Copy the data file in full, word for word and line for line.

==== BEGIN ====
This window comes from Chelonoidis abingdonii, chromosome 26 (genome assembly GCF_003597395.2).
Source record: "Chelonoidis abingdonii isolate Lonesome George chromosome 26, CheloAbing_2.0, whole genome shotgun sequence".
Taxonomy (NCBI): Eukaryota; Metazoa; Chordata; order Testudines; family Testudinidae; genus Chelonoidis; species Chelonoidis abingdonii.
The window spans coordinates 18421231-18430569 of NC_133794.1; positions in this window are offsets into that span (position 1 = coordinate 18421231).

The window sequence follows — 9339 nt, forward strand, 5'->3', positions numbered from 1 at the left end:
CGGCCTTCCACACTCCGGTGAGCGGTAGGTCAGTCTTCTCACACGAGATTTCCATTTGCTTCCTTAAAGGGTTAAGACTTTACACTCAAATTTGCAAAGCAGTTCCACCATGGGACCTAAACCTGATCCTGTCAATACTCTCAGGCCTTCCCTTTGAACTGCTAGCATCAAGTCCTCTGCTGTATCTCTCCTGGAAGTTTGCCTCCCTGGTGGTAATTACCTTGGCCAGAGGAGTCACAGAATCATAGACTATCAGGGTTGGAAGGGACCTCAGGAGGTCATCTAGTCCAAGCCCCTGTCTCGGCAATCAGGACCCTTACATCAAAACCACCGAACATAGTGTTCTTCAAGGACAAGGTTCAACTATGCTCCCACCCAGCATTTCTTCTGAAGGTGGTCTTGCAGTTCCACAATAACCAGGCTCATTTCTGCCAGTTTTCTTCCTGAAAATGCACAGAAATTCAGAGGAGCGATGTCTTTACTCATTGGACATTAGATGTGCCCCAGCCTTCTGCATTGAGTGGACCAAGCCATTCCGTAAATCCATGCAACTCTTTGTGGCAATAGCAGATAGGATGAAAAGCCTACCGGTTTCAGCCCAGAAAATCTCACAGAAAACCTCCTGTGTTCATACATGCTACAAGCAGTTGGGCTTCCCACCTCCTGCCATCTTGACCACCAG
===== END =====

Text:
This window comes from Chelonoidis abingdonii, chromosome 26 (genome assembly GCF_003597395.2).
Source record: "Chelonoidis abingdonii isolate Lonesome George chromosome 26, CheloAbing_2.0, whole genome shotgun sequence".
Taxonomy (NCBI): Eukaryota; Metazoa; Chordata; order Testudines; family Testudinidae; genus Chelonoidis; species Chelonoidis abingdonii.
The window spans coordinates 18421231-18430569 of NC_133794.1; positions in this window are offsets into that span (position 1 = coordinate 18421231).

The window sequence follows — 9339 nt, forward strand, 5'->3', positions numbered from 1 at the left end:
CGGCCTTCCACACTCCGGTGAGCGGTAGGTCAGTCTTCTCACACGAGATTTCCATTTGCTTCCTTAAAGGGTTAAGACTTTACACTCAAATTTGCAAAGCAGTTCCACCATGGGACCTAAACCTGATCCTGTCAATACTCTCAGGCCTTCCCTTTGAACTGCTAGCATCAAGTCCTCTGCTGTATCTCTCCTGGAAGTTTGCCTCCCTGGTGGTAATTACCTTGGCCAGAGGAGTCACAGAATCATAGACTATCAGGGTTGGAAGGGACCTCAGGAGGTCATCTAGTCCAAGCCCCTGTCTCGGCAATCAGGACCCTTACATCAAAACCACCGAACATAGTGTTCTTCAAGGACAAGGTTCAACTATGCTCCCACCCAGCATTTCTTCTGAAGGTGGTCTTGCAGTTCCACAATAACCAGGCTCATTTCTGCCAGTTTTCTTCCTGAAAATGCACAGAAATTCAGAGGAGCGATGTCTTTACTCATTGGACATTAGATGTGCCCCAGCCTTCTGCATTGAGTGGACCAAGCCATTCCGTAAATCCATGCAACTCTTTGTGGCAATAGCAGATAGGATGAAAAGCCTACCGGTTTCAGCCCAGAAAATCTCACAGAAAACCTCCTGTGTTCATACATGCTACAAGCAGTTGGGCTTCCCACCTCCTGCCATCTTGACCACCAG